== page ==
Zika virus (ZIKV) emerged suddenly in the Americas in 2015 and was associated with a widespread outbreak of microcephaly and other severe congenital abnormalities in infants born to mothers infected during pregnancy. Vertical transmission of ZIKV in humans was confirmed when viral RNA was detected in fetal and placental tissues, and this outcome has been recapitulated experimentally in animals. Unlike other flaviviruses, ZIKV is both arthropod-and sexually-transmitted, and has a broad tissue tropism in humans, including multiple tissues of the reproductive tract. The threats posed by ZIKV have prompted the development of multiple in vivo models to better understand the pathogenesis of ZIKV, particularly during pregnancy. Here, we review the progress on animal models of ZIKV infection during pregnancy. These studies have generated a foundation of insights into the biology of ZIKV, and provide a means for evaluating vaccines and therapeutics.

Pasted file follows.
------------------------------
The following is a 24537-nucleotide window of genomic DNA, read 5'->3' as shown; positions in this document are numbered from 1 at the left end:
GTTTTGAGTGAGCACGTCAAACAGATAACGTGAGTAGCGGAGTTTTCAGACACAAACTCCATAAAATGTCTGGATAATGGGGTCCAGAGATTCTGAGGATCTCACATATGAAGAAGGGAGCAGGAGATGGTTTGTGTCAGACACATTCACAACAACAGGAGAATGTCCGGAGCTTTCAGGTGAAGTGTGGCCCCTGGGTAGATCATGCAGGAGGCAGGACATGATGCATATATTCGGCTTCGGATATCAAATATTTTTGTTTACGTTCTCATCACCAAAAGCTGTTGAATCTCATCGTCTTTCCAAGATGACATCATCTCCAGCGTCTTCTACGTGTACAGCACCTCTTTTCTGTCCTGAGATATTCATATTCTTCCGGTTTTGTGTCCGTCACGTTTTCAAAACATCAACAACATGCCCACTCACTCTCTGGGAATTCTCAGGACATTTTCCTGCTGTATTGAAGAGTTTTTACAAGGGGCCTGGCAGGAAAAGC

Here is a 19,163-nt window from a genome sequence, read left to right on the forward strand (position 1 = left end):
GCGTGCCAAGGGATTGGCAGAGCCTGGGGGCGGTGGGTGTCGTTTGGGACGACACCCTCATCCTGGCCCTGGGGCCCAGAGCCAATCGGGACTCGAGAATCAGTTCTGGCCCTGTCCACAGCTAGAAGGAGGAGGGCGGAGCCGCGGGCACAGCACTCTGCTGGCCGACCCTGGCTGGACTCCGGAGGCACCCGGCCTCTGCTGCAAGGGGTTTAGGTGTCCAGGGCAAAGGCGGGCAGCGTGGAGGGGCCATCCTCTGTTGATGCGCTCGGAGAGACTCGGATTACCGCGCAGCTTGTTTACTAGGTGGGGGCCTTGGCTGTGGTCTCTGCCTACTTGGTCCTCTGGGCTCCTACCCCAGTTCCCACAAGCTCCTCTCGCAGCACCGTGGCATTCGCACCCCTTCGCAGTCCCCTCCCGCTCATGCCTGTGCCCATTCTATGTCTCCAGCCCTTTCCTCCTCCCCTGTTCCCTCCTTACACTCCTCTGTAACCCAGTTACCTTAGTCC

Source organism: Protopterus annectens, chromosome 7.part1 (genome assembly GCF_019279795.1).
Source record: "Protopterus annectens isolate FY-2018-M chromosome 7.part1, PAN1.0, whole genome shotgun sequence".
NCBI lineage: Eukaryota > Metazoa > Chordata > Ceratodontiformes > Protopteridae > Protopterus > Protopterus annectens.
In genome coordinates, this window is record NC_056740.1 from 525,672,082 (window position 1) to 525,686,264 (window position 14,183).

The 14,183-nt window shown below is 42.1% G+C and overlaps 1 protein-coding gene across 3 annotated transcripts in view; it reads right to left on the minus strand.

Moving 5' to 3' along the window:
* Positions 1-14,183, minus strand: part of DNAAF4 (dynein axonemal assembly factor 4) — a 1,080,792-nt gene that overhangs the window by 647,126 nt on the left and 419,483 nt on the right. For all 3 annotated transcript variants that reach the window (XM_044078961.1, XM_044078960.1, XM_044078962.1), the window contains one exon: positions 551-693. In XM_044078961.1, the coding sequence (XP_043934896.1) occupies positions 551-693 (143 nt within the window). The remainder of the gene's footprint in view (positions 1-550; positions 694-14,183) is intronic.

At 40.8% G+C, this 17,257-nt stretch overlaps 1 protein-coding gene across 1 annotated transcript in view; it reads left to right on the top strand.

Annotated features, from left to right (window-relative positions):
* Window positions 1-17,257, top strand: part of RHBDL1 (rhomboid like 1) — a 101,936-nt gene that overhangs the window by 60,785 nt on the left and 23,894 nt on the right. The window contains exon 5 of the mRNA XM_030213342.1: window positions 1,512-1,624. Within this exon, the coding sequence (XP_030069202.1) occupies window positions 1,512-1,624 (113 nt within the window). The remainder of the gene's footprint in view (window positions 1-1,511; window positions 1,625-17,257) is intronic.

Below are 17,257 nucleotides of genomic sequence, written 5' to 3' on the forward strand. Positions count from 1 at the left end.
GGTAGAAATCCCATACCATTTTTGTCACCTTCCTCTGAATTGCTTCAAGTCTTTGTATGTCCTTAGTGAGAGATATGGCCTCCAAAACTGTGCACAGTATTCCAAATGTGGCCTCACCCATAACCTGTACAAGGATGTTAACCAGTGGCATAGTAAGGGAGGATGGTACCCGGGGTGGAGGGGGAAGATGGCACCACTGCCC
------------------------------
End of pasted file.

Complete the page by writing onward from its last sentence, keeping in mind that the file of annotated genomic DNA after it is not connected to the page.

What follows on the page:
Original languageEnglish
Article number598
Issue number11
StatePublished - Nov 2018


  • Animal models
  • Congenital zika syndrome
  • Mice
  • Non-human primates
  • Pathogenesis
  • Pregnancy
  • Vaccines
  • Zika virus


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